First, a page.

Mandible Fracture

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Continuing Education Activity

Mandible is one of the most commonly fractured facial bone and is frequently seen in the emergency department. This activity reviews the anatomy of the mandible, the diagnosis and the management of mandibular fracture. This activity highlights the role of the interprofessional team in caring for patients affected by mandibular fractures.


  • Describe the anatomy of mandible.
  • Describe the pathophysiology of mandibular fracture.
  • Describe the diagnostic tool for the evaluation of mandibular fracture.
  • Describe the treatment of mandibular fracture.


Facial fractures make up a comparatively small proportion of Emergency Department visits, but of these injuries, the most common are nasal and mandible fractures. While the vast majority of nasal fractures can be managed without surgery, operative intervention for mandible fractures is relatively common due to the complexity of the structure’s anatomy and function. The mandible is a mobile, ring-like bone that frequently fractures in more than one location; these fractures are at risk for wound contamination with oral flora, may be complicated by teeth in the fracture line, and in some cases, can compromise the patient’s airway.[1]


The mandible is one of the most commonly fractured facial bones, along with the nasal and zygomatic bones. Most frequently, fractures are a result of trauma, such as motor vehicle accidents, physical altercations, industrial accidents, falls, and contact sports. For this reason, it is critical to evaluate patients with mandible fractures for other associated traumas, to include cervical spine and traumatic brain injuries.[1]


Vehicular accidents and altercations are the primary causes of mandibular fractures in the United States and throughout the world. In an urban trauma setting, altercations account for most fractures (50%), and motor vehicle accidents are less likely (29%). Males suffer approximately three times as many mandible fractures as females, with the majority occurring in the third decade of life.[1][2]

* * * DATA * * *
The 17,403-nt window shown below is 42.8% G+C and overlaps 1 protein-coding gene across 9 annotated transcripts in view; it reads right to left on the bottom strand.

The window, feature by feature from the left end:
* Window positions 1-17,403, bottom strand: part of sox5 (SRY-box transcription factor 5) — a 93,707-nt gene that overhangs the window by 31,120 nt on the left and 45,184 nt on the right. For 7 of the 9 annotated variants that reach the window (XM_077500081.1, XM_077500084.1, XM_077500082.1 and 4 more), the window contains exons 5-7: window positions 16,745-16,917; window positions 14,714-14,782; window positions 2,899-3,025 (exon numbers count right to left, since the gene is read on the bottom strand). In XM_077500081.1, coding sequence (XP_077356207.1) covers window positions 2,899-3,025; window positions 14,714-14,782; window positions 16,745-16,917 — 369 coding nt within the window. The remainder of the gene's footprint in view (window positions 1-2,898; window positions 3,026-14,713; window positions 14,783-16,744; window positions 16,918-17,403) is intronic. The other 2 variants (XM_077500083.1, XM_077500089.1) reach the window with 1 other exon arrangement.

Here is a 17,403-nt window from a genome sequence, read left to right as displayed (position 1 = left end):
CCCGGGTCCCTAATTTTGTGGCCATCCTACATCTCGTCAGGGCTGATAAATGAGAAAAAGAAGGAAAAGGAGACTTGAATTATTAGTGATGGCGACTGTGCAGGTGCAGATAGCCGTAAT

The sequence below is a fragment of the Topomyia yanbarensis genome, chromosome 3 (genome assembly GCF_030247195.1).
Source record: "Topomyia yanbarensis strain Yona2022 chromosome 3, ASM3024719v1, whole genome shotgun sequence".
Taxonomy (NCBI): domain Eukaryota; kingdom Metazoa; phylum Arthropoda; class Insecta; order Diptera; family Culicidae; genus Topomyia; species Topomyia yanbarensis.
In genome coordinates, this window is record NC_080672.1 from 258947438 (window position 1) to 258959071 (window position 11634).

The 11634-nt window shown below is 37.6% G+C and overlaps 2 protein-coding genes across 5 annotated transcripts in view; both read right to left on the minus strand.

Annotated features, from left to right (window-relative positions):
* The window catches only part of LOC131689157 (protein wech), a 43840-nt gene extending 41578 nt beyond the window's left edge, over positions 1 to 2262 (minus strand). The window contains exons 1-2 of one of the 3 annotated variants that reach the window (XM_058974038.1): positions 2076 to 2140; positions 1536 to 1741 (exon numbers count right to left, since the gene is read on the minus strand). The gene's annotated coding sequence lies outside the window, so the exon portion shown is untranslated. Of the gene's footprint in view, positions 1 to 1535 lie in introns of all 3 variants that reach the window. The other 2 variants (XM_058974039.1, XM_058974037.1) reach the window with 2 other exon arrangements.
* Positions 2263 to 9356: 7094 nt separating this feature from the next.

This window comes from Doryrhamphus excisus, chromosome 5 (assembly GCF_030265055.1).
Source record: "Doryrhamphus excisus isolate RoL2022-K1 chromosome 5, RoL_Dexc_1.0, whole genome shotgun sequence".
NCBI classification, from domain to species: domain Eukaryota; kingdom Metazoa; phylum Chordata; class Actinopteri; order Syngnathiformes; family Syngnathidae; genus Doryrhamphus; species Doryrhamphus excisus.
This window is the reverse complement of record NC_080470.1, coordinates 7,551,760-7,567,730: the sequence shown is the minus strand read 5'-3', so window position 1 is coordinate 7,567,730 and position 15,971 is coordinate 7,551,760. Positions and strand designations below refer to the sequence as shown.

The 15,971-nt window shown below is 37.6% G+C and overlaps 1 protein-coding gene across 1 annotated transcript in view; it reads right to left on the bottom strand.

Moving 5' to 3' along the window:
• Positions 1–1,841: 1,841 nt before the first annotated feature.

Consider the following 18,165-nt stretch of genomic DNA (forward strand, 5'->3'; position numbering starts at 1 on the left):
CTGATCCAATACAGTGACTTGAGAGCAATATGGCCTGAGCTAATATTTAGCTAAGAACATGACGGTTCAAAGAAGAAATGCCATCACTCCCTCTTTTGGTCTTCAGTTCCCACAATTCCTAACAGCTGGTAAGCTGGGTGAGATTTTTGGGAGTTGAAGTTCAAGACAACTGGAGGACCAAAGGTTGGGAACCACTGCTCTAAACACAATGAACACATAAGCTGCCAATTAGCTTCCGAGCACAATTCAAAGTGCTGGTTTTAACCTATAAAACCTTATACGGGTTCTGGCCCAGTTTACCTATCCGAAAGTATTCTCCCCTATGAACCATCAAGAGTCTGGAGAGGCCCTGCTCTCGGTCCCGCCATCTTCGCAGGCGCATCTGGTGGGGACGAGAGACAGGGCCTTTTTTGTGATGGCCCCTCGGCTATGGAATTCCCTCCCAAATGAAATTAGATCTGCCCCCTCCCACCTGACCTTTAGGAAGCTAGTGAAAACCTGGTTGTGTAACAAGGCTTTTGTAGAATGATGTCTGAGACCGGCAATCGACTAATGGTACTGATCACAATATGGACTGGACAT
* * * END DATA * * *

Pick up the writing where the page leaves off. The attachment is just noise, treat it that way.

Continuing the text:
Mandibular fractures are uncommon in children under the age of six, likely because of the relative prominence of the forehead compared to the chin. When they do occur, they are often greenstick fractures.


Because of its ring-like structure, multiple fractures are seen in more than 50% of cases. The most common combination of injuries is a parasymphyseal fracture with a contralateral angle or subcondylar fracture. While studies vary in reported fracture frequencies, the most common individual fracture sites are the body, the condyle, and the angle. The symphyseal/parasymphyseal area is less commonly fractured, and the ramus and coronoid process are rarely involved. In automobile accidents, the condyle was the most common fracture site; whereas, the symphysis was most commonly fractured in motorcycle accidents. In assault cases, the angle is the most common fractured site.[3]

Mandible fractures can be classified by favorableness, based on the association between the direction of the fracture line and the way muscle action either reduces or distracts the fracture fragments. Mandibular fractures are favorable when muscles tend to draw the fracture fragments together and unfavorable when muscle forces displace fracture fragments. An example of a favorable fracture is an obliquely-oriented fracture just anterior to the angle, with the superior aspect of the fracture line situated posterior to the inferior aspect; this configuration causes the masseter to pull the fragments together and stabilize the fracture, meaning that surgical reduction may not be required.[4]

Depending on the fracture locations, the patient can present with trismus, dental malocclusion, swelling, and tenderness externally and intraorally. Damage to the inferior alveolar nerve may result in anesthesia to the lower lip and chin. Loose teeth and intraoral lacerations with or without bony step-offs may be present as well.

Patients with mandibular fractures frequently have other associated injuries (43%). The most common associated injuries include head injuries (39%), head and neck laceration (30%), midface fractures (28%), ocular injuries (16%), nasal fractures (12%), and cervical spine fractures (11%)[1]